United States District Court, D. Connecticut
RULING AND ORDER
R. UNDERHILL, UNITED STATES DISTRICT JUDGE
Davis appealed from the adverse decision of the Commissioner
of Social Security denying his applications for disability
insurance benefits and supplemental security income. After
the Commissioner filed her Answer, Davis moved for judgment
on the pleadings (doc. # 15). Davis accompanied his motion
with a statement of facts (doc. # 17). The Commissioner filed
a cross motion to affirm the decision of the Administrative
Law Judge (“ALJ”), who had denied Davis'
application. On August 17, 2016, I held oral argument on the
parties' cross-motions and took the matter under
advisement. For the reasons set forth below, the
Commissioner's motion to affirm the ALJ's decision is
granted and Davis' motion to vacate the ALJ's
decision and remand the case is denied.
filed his application for disability insurance benefits and
supplemental social security benefits on October 2, 2012,
alleging an onset date of March 22, 2011. Davis claims that
he suffers from various respiratory diseases and a
degenerative disc disease that causes pain in his lumbar
spine (lower back). Davis also alleges a past history of
depression and alcohol abuse. The existence of Davis'
conditions is not in dispute.
conducting a thorough review of Davis' medical history,
the ALJ concluded that Davis' testimony regarding the
severity of his functional limitations lacked credibility.
Based on that determination, the ALJ held that Davis had the
ability to perform sedentary work in an environment that is
free of moderate to extreme environmental irritants, such as
fumes, odors, dusts, and gasses. Based on the testimony of a
vocational expert, the ALJ concluded that Davis'
condition did not render him unable to find suitable work
notwithstanding his functional limitations. Accordingly, the
ALJ held that Davis was not disabled.
appeals the ALJ's decision, asserting that it was not
supported by substantial evidence. Specifically, Davis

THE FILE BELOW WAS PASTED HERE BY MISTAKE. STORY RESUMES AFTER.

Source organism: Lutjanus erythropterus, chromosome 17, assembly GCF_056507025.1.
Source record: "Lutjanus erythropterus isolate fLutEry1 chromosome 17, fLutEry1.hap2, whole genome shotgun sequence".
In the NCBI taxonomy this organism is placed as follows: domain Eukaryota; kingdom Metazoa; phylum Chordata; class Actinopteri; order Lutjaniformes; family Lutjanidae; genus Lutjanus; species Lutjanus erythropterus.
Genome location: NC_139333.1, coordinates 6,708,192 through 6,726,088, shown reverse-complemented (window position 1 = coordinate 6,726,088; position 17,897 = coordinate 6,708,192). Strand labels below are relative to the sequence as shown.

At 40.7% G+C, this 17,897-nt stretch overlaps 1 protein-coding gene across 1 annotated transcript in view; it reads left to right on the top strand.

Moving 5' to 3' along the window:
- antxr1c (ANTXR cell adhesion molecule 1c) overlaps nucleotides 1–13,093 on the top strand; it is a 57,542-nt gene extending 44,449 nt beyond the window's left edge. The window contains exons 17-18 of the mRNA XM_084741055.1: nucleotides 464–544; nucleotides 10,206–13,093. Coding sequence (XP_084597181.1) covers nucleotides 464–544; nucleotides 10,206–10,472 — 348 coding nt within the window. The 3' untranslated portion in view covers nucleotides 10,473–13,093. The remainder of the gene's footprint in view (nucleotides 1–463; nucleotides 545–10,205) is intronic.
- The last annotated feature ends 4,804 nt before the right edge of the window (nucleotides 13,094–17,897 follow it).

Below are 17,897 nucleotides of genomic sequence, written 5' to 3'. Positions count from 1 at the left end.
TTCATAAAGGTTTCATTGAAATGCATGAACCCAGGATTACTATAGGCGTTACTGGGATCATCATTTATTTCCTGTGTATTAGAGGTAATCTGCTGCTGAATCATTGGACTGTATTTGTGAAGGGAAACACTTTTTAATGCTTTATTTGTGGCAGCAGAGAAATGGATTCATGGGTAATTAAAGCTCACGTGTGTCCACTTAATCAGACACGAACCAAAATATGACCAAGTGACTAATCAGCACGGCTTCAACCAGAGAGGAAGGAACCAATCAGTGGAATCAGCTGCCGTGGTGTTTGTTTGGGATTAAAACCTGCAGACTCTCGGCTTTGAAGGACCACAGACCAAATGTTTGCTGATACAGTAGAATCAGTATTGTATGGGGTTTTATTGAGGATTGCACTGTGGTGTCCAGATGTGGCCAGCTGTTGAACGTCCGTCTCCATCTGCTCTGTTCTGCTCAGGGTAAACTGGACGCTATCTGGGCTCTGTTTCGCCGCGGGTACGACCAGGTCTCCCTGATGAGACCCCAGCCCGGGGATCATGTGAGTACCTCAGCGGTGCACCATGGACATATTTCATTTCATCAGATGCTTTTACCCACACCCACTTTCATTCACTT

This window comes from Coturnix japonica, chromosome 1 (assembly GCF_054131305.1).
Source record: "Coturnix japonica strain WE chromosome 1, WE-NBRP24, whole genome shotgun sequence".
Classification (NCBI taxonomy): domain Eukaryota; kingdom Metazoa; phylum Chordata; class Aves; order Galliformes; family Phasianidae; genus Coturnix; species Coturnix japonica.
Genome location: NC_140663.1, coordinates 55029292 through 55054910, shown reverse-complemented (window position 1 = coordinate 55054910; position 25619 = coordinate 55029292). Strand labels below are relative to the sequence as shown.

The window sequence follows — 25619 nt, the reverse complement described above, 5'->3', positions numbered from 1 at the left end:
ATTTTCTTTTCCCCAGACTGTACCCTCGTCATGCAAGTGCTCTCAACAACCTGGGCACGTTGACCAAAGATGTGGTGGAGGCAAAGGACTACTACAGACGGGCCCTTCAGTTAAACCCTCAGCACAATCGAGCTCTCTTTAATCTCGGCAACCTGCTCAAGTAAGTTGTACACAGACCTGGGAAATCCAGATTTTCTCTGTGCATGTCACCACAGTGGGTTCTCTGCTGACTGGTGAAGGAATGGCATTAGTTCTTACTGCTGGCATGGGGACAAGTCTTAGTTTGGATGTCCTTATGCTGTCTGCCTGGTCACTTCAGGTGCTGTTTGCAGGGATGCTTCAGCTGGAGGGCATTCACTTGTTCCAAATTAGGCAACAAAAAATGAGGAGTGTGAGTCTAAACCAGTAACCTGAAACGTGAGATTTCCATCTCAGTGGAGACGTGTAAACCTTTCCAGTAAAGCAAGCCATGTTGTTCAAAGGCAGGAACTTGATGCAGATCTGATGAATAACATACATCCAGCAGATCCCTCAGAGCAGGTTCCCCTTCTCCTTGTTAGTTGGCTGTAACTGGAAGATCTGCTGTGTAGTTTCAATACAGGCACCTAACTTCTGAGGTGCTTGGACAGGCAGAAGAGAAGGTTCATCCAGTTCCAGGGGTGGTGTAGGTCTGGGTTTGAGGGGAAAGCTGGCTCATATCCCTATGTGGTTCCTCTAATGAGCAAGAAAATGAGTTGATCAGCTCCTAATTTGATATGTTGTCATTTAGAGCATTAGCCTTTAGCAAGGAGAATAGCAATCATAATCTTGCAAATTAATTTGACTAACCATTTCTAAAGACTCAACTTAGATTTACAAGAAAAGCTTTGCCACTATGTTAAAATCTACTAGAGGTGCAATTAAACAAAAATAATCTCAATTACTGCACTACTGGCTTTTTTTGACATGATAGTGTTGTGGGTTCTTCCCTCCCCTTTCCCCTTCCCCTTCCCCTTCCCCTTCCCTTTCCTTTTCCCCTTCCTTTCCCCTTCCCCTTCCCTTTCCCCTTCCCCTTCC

contends that the ALJ erred in making her credibility
assessment of Davis. Davis' memorandum in support of his
motion points to specific instances in which, he alleges, the
ALJ misconstrued, misrepresented, or omitted objective
medical evidence that would corroborate the credibility of
Davis' subjective statements and testimony. Had the ALJ
properly considered such evidence, Davis argues, she would
have found Davis credible and would have relied on his
testimony to conclude that Davis was unable to perform
Standard of Review
standard of review of a Social Security disability
determination under 42 U.S.C. § 405(g) is well settled.
It involves two levels of inquiry. First, the court must
decide whether the Commissioner applied the correct legal
principles in making her determination. Second, the court
must decide whether the Commissioner's determination is
supported by substantial evidence. Balsamo v.
Chater, 142 F.3d 75, 79 (2d Cir. 1998); Burgess v.
Astrue, 537 F.3d 117, 127 (2d Cir. 2008). Substantial
evidence means “more than a mere scintilla.”
Richardson v. Perales, 402 U.S. 389, 401 (1971)
(internal citation and quotation marks omitted). It need not
compel the Commissioner's decision; rather it is evidence
that “a reasonable mind might accept as adequate to
support [the] conclusion” being challenged.